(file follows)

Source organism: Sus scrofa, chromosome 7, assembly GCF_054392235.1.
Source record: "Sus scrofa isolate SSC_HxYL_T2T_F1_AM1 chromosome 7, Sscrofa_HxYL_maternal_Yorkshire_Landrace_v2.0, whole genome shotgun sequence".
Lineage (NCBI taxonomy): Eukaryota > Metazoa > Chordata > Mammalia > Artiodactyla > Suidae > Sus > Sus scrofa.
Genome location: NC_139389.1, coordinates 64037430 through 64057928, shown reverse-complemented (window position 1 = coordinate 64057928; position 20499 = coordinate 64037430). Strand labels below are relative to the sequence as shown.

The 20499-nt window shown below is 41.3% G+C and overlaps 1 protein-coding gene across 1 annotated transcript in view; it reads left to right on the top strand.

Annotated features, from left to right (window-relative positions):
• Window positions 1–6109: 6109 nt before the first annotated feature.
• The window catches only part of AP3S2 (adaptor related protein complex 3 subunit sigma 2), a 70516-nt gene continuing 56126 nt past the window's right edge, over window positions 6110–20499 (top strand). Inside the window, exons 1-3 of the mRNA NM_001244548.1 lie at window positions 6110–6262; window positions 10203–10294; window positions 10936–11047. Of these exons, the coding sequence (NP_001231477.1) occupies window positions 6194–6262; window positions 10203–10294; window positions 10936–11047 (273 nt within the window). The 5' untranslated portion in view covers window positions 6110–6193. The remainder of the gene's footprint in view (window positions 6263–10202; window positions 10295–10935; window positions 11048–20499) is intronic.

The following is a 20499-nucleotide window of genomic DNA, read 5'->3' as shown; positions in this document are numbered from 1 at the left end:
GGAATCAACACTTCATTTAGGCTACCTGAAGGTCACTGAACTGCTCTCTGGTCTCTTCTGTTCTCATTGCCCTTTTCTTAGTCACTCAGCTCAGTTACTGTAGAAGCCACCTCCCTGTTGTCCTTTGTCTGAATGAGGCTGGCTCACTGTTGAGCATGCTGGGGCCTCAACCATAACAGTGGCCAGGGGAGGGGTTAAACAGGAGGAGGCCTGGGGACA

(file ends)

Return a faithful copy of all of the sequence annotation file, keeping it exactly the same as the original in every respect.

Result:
Source organism: Sus scrofa, chromosome 7, assembly GCF_054392235.1.
Source record: "Sus scrofa isolate SSC_HxYL_T2T_F1_AM1 chromosome 7, Sscrofa_HxYL_maternal_Yorkshire_Landrace_v2.0, whole genome shotgun sequence".
Lineage (NCBI taxonomy): Eukaryota > Metazoa > Chordata > Mammalia > Artiodactyla > Suidae > Sus > Sus scrofa.
Genome location: NC_139389.1, coordinates 64037430 through 64057928, shown reverse-complemented (window position 1 = coordinate 64057928; position 20499 = coordinate 64037430). Strand labels below are relative to the sequence as shown.

The 20499-nt window shown below is 41.3% G+C and overlaps 1 protein-coding gene across 1 annotated transcript in view; it reads left to right on the top strand.

Annotated features, from left to right (window-relative positions):
• Window positions 1–6109: 6109 nt before the first annotated feature.
• The window catches only part of AP3S2 (adaptor related protein complex 3 subunit sigma 2), a 70516-nt gene continuing 56126 nt past the window's right edge, over window positions 6110–20499 (top strand). Inside the window, exons 1-3 of the mRNA NM_001244548.1 lie at window positions 6110–6262; window positions 10203–10294; window positions 10936–11047. Of these exons, the coding sequence (NP_001231477.1) occupies window positions 6194–6262; window positions 10203–10294; window positions 10936–11047 (273 nt within the window). The 5' untranslated portion in view covers window positions 6110–6193. The remainder of the gene's footprint in view (window positions 6263–10202; window positions 10295–10935; window positions 11048–20499) is intronic.

The following is a 20499-nucleotide window of genomic DNA, read 5'->3' as shown; positions in this document are numbered from 1 at the left end:
GGAATCAACACTTCATTTAGGCTACCTGAAGGTCACTGAACTGCTCTCTGGTCTCTTCTGTTCTCATTGCCCTTTTCTTAGTCACTCAGCTCAGTTACTGTAGAAGCCACCTCCCTGTTGTCCTTTGTCTGAATGAGGCTGGCTCACTGTTGAGCATGCTGGGGCCTCAACCATAACAGTGGCCAGGGGAGGGGTTAAACAGGAGGAGGCCTGGGGACA